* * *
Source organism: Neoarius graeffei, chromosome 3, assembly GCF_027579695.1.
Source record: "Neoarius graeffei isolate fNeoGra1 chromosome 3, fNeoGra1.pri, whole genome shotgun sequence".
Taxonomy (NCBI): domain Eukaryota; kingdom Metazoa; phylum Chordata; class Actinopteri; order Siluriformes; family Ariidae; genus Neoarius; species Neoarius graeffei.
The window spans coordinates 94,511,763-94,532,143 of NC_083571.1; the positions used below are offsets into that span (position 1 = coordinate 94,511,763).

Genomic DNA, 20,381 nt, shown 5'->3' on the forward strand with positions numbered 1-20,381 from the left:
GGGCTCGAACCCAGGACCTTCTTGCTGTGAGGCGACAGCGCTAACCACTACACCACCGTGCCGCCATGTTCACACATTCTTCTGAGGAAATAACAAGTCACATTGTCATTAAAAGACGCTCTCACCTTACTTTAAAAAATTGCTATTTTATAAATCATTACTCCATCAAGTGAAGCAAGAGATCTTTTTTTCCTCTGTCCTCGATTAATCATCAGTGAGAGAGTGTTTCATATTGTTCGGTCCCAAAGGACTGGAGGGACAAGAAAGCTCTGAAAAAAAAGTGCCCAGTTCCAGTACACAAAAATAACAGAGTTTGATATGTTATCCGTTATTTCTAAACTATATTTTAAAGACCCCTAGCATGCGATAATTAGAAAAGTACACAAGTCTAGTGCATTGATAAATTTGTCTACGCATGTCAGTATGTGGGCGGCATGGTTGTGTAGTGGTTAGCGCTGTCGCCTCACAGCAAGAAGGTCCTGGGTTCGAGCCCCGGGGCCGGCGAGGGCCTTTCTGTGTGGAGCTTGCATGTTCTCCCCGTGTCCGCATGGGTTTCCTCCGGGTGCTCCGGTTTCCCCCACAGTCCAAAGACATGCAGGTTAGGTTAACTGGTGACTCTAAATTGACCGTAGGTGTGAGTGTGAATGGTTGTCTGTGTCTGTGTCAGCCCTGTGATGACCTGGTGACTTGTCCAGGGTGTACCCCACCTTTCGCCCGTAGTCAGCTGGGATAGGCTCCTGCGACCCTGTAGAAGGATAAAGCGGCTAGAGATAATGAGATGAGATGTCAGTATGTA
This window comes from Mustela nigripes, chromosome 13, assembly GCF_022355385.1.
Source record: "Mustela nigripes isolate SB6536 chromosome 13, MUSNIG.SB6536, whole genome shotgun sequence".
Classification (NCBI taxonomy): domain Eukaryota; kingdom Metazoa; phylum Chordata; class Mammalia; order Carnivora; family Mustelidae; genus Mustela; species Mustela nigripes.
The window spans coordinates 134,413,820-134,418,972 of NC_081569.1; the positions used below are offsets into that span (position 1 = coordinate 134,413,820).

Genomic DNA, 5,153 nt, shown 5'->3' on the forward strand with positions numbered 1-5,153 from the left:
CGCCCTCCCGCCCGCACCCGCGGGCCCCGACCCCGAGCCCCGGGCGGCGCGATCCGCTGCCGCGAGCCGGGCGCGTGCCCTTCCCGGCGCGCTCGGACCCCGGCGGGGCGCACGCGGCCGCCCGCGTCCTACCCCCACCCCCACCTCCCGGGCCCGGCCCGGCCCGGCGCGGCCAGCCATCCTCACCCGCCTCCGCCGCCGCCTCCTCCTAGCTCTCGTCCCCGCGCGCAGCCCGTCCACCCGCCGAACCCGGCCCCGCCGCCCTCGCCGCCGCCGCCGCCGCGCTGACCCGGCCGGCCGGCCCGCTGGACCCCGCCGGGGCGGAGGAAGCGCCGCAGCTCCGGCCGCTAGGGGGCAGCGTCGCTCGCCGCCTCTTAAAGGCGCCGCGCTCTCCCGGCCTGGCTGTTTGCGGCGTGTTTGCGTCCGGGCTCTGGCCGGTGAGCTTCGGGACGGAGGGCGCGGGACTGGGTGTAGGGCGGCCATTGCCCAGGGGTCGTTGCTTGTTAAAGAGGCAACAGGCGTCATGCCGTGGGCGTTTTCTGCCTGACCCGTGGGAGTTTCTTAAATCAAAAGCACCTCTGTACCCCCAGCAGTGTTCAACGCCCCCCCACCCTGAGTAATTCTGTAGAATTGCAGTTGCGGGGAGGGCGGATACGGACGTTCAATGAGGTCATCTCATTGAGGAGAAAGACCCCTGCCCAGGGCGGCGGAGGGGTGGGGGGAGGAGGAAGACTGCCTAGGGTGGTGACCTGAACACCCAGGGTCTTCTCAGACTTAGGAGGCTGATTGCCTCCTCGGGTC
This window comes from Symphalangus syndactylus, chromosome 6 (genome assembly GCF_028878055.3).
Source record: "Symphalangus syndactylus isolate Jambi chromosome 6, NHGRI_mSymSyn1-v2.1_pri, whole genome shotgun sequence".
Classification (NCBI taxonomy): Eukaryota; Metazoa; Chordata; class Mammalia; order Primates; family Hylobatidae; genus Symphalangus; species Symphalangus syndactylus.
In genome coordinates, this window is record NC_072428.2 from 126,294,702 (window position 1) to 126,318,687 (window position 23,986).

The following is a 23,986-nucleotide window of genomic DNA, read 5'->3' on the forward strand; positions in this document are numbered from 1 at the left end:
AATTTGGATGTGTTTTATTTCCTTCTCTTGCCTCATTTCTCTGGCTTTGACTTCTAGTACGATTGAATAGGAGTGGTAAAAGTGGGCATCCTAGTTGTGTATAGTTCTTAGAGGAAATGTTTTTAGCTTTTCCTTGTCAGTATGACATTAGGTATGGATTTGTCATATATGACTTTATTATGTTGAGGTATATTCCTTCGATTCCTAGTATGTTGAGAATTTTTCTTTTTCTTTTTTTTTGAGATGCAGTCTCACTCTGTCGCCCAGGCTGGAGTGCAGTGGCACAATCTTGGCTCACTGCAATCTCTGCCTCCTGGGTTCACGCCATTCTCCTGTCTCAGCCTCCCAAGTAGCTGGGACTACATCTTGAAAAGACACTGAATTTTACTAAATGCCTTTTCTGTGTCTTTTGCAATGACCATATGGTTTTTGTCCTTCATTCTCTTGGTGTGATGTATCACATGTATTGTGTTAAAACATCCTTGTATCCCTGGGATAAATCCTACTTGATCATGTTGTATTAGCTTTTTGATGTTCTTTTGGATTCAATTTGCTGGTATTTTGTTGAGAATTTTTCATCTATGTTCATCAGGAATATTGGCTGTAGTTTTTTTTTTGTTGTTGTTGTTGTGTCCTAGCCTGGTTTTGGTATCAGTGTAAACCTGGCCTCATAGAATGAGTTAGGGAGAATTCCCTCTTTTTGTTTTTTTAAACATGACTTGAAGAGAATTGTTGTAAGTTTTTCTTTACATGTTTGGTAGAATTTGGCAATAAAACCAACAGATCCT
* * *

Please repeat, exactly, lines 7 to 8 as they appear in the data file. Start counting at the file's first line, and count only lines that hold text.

This window comes from Mustela nigripes, chromosome 13, assembly GCF_022355385.1.
Source record: "Mustela nigripes isolate SB6536 chromosome 13, MUSNIG.SB6536, whole genome shotgun sequence".